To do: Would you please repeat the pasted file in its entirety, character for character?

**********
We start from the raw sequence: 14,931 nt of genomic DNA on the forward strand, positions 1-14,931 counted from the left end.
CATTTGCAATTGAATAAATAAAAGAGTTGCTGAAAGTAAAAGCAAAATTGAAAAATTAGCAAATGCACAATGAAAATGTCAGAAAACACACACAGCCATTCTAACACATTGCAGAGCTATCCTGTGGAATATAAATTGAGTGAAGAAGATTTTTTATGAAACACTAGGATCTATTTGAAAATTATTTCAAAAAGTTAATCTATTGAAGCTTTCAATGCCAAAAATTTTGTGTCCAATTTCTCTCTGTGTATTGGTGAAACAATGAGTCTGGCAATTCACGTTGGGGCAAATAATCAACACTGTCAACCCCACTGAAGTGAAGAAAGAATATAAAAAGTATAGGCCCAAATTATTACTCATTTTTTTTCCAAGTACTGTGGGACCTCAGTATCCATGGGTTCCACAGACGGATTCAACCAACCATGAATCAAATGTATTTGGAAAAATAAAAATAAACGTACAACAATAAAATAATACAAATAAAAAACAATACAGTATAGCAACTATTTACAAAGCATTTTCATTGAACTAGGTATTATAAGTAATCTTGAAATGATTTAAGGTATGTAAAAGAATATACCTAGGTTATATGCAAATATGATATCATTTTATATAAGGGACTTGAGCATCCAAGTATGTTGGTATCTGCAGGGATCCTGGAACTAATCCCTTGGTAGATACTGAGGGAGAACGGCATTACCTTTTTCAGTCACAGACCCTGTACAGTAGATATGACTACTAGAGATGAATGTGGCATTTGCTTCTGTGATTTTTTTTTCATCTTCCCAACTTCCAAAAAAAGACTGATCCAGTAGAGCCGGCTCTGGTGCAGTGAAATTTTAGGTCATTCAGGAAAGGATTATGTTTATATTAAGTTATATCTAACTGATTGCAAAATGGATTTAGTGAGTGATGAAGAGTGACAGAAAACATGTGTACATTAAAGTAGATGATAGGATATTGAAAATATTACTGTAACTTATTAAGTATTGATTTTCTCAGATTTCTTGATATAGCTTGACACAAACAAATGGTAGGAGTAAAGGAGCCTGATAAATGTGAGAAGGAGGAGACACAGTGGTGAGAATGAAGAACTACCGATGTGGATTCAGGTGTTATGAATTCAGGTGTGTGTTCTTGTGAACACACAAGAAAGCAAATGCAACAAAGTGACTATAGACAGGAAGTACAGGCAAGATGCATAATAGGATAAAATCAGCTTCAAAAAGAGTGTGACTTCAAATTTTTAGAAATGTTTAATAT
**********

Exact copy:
We start from the raw sequence: 14,931 nt of genomic DNA on the forward strand, positions 1-14,931 counted from the left end.
CATTTGCAATTGAATAAATAAAAGAGTTGCTGAAAGTAAAAGCAAAATTGAAAAATTAGCAAATGCACAATGAAAATGTCAGAAAACACACACAGCCATTCTAACACATTGCAGAGCTATCCTGTGGAATATAAATTGAGTGAAGAAGATTTTTTATGAAACACTAGGATCTATTTGAAAATTATTTCAAAAAGTTAATCTATTGAAGCTTTCAATGCCAAAAATTTTGTGTCCAATTTCTCTCTGTGTATTGGTGAAACAATGAGTCTGGCAATTCACGTTGGGGCAAATAATCAACACTGTCAACCCCACTGAAGTGAAGAAAGAATATAAAAAGTATAGGCCCAAATTATTACTCATTTTTTTTCCAAGTACTGTGGGACCTCAGTATCCATGGGTTCCACAGACGGATTCAACCAACCATGAATCAAATGTATTTGGAAAAATAAAAATAAACGTACAACAATAAAATAATACAAATAAAAAACAATACAGTATAGCAACTATTTACAAAGCATTTTCATTGAACTAGGTATTATAAGTAATCTTGAAATGATTTAAGGTATGTAAAAGAATATACCTAGGTTATATGCAAATATGATATCATTTTATATAAGGGACTTGAGCATCCAAGTATGTTGGTATCTGCAGGGATCCTGGAACTAATCCCTTGGTAGATACTGAGGGAGAACGGCATTACCTTTTTCAGTCACAGACCCTGTACAGTAGATATGACTACTAGAGATGAATGTGGCATTTGCTTCTGTGATTTTTTTTTCATCTTCCCAACTTCCAAAAAAAGACTGATCCAGTAGAGCCGGCTCTGGTGCAGTGAAATTTTAGGTCATTCAGGAAAGGATTATGTTTATATTAAGTTATATCTAACTGATTGCAAAATGGATTTAGTGAGTGATGAAGAGTGACAGAAAACATGTGTACATTAAAGTAGATGATAGGATATTGAAAATATTACTGTAACTTATTAAGTATTGATTTTCTCAGATTTCTTGATATAGCTTGACACAAACAAATGGTAGGAGTAAAGGAGCCTGATAAATGTGAGAAGGAGGAGACACAGTGGTGAGAATGAAGAACTACCGATGTGGATTCAGGTGTTATGAATTCAGGTGTGTGTTCTTGTGAACACACAAGAAAGCAAATGCAACAAAGTGACTATAGACAGGAAGTACAGGCAAGATGCATAATAGGATAAAATCAGCTTCAAAAAGAGTGTGACTTCAAATTTTTAGAAATGTTTAATAT